Restoration design and monitoring aim to answer key questions about the best methods for subtidal restoration, species use of restored reefs, and to assessing whether these types of treatments can provide physical benefits in addressing climate changes in San Francisco Bay. We have assembled an interdisciplinary team to build on previous restoration lessons and move toward integrating multiple habitats. The San Francisco Bay Living Shorelines: Near-shore Linkages Project is testing subtidal restoration techniques, restoring critical eelgrass and oyster habitat, testing the individual and interactive effects of restoration techniques on habitat values, beginning to evaluate connectivity between submerged areas and adjacent tidal wetlands and creeks, and testing alternatives to hard/structural stabilization, in a multi-objective project. Due to limited historical information on distribution and abundance of native oysters and eelgrass, we use the term “restoration” to mean enhancing valuable functions and services promoted by these types of features in SF Bay and elsewhere, rather than in the strict sense of replacing previously known distributions or extent.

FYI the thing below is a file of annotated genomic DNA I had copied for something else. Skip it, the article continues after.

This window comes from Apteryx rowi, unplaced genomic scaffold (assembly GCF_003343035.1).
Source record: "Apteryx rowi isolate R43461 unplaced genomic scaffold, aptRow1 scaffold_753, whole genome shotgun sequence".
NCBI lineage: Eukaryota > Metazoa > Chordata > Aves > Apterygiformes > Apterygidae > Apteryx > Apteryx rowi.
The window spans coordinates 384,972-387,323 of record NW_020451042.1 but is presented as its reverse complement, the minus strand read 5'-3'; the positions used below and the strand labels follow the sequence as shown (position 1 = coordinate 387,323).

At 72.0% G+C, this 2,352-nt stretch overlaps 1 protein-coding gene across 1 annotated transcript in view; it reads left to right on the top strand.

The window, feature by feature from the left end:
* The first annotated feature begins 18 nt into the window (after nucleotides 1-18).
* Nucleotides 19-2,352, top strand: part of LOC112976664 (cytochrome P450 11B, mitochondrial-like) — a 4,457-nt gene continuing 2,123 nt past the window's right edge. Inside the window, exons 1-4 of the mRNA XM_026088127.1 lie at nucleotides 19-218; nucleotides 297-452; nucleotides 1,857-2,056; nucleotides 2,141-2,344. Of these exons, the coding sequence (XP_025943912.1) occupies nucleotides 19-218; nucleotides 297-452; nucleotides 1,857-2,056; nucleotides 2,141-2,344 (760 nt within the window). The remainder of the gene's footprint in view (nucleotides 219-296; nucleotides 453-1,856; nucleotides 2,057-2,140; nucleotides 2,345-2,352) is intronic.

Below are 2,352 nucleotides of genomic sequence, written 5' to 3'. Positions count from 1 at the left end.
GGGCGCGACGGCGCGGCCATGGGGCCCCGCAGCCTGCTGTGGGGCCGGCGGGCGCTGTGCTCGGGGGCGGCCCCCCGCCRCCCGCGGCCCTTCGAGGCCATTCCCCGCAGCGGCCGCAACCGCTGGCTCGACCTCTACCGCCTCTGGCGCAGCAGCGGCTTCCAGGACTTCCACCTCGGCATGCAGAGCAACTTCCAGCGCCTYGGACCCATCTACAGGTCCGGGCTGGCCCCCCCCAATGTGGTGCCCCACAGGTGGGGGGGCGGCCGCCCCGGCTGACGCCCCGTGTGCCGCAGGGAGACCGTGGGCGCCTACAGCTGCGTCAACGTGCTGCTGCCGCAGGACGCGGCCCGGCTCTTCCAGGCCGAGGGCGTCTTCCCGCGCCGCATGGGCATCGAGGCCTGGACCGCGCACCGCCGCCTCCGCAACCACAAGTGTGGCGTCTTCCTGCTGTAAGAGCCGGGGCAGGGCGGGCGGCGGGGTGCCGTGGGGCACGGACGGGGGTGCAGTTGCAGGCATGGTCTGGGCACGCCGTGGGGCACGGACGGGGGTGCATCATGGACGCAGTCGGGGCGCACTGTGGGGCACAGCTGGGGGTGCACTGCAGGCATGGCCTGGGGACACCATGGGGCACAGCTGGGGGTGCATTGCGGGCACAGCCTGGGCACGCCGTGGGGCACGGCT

Potential Climate Change Adaptation Approach
In addition, in developing the California (State Resources Agency) Climate Change Adaptation Strategy, state agencies have recommended the use of Living Shorelines as a potential adaptation method to reduce the need for engineered hard shoreline protection devices and to provide habitat functions and values. The State Coastal Conservancy Climate Change Policy also recommends implementation of Living Shorelines due to their ability to reduce erosion and trap sediment, allowing for both buffering of tidal wetlands and migration of habitats (“estuary rollover"), towards a goal of stronger estuarine habitat resiliency in the future with sea level rise and other climate-change-related projections.

Overarching Project Goal
To create biologically rich and diverse subtidal and low intertidal habitats, including eelgrass and oyster reefs, as part of a self-sustaining estuary system that restores ecological function and is resilient to changing environmental conditions.

1) Use a pilot-scale, experimental approach to establish native oysters and eelgrass at multiple locations in San Francisco Bay.
2) Compare the effectiveness of different restoration treatments in establishing these habitat-forming species.
3) Determine the extent to which restoration treatments enhance habitat for invertebrates, fish, and birds, relative to areas lacking structure and pre-treatment conditions.
4) Determine if the type of treatment (e.g., oyster reefs, eelgrass plantings, or combinations of oyster reefs and eelgrass) influences habitat values differently.
5) Begin to evaluate potential for subtidal restoration to enhance functioning of nearby intertidal mudflat, creek, and marsh habitats, e.g., by providing food resources to species that move among habitats.
6) Evaluate potential for living subtidal features to reduce water flow velocities, attenuate waves, and increase sedimentation, and assess whether different restoration treatments influence physical processes differently.